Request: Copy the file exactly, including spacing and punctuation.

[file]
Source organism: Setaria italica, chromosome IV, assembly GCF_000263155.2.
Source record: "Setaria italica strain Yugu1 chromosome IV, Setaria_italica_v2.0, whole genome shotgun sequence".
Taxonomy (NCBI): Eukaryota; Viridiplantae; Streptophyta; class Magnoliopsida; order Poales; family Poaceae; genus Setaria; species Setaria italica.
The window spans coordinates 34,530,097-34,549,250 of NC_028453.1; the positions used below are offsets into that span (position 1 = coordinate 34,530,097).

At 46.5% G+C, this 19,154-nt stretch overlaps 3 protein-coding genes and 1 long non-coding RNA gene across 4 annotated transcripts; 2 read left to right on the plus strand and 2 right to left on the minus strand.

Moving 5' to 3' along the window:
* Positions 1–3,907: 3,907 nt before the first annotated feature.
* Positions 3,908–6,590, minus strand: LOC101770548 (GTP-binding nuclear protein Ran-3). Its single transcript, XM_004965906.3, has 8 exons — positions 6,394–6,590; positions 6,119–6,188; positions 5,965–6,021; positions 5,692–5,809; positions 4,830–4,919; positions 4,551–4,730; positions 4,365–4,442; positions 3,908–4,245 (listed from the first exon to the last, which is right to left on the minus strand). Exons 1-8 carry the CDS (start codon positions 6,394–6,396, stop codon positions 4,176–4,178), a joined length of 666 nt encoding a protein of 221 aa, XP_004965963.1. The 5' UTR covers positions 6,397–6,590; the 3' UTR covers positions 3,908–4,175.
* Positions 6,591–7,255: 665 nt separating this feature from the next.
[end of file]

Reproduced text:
Source organism: Setaria italica, chromosome IV, assembly GCF_000263155.2.
Source record: "Setaria italica strain Yugu1 chromosome IV, Setaria_italica_v2.0, whole genome shotgun sequence".
Taxonomy (NCBI): Eukaryota; Viridiplantae; Streptophyta; class Magnoliopsida; order Poales; family Poaceae; genus Setaria; species Setaria italica.
The window spans coordinates 34,530,097-34,549,250 of NC_028453.1; the positions used below are offsets into that span (position 1 = coordinate 34,530,097).

At 46.5% G+C, this 19,154-nt stretch overlaps 3 protein-coding genes and 1 long non-coding RNA gene across 4 annotated transcripts; 2 read left to right on the plus strand and 2 right to left on the minus strand.

Moving 5' to 3' along the window:
* Positions 1–3,907: 3,907 nt before the first annotated feature.
* Positions 3,908–6,590, minus strand: LOC101770548 (GTP-binding nuclear protein Ran-3). Its single transcript, XM_004965906.3, has 8 exons — positions 6,394–6,590; positions 6,119–6,188; positions 5,965–6,021; positions 5,692–5,809; positions 4,830–4,919; positions 4,551–4,730; positions 4,365–4,442; positions 3,908–4,245 (listed from the first exon to the last, which is right to left on the minus strand). Exons 1-8 carry the CDS (start codon positions 6,394–6,396, stop codon positions 4,176–4,178), a joined length of 666 nt encoding a protein of 221 aa, XP_004965963.1. The 5' UTR covers positions 6,397–6,590; the 3' UTR covers positions 3,908–4,175.
* Positions 6,591–7,255: 665 nt separating this feature from the next.